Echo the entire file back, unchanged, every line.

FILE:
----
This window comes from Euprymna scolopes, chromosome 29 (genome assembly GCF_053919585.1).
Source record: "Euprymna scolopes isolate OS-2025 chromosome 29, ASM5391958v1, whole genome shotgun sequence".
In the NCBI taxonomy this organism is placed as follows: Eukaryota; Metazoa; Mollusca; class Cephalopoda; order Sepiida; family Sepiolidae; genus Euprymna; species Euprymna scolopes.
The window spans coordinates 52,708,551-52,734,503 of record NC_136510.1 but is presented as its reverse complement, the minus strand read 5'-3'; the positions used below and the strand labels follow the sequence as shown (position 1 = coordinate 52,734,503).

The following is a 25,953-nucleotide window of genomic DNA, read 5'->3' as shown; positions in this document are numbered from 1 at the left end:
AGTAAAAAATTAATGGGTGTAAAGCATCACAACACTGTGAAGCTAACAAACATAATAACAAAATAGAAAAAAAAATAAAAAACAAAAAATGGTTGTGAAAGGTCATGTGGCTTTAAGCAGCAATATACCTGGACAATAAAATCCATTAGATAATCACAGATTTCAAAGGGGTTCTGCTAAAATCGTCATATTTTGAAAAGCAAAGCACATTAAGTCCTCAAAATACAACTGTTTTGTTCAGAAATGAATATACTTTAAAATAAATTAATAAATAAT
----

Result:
This window comes from Euprymna scolopes, chromosome 29 (genome assembly GCF_053919585.1).
Source record: "Euprymna scolopes isolate OS-2025 chromosome 29, ASM5391958v1, whole genome shotgun sequence".
In the NCBI taxonomy this organism is placed as follows: Eukaryota; Metazoa; Mollusca; class Cephalopoda; order Sepiida; family Sepiolidae; genus Euprymna; species Euprymna scolopes.
The window spans coordinates 52,708,551-52,734,503 of record NC_136510.1 but is presented as its reverse complement, the minus strand read 5'-3'; the positions used below and the strand labels follow the sequence as shown (position 1 = coordinate 52,734,503).

The following is a 25,953-nucleotide window of genomic DNA, read 5'->3' as shown; positions in this document are numbered from 1 at the left end:
AGTAAAAAATTAATGGGTGTAAAGCATCACAACACTGTGAAGCTAACAAACATAATAACAAAATAGAAAAAAAAATAAAAAACAAAAAATGGTTGTGAAAGGTCATGTGGCTTTAAGCAGCAATATACCTGGACAATAAAATCCATTAGATAATCACAGATTTCAAAGGGGTTCTGCTAAAATCGTCATATTTTGAAAAGCAAAGCACATTAAGTCCTCAAAATACAACTGTTTTGTTCAGAAATGAATATACTTTAAAATAAATTAATAAATAAT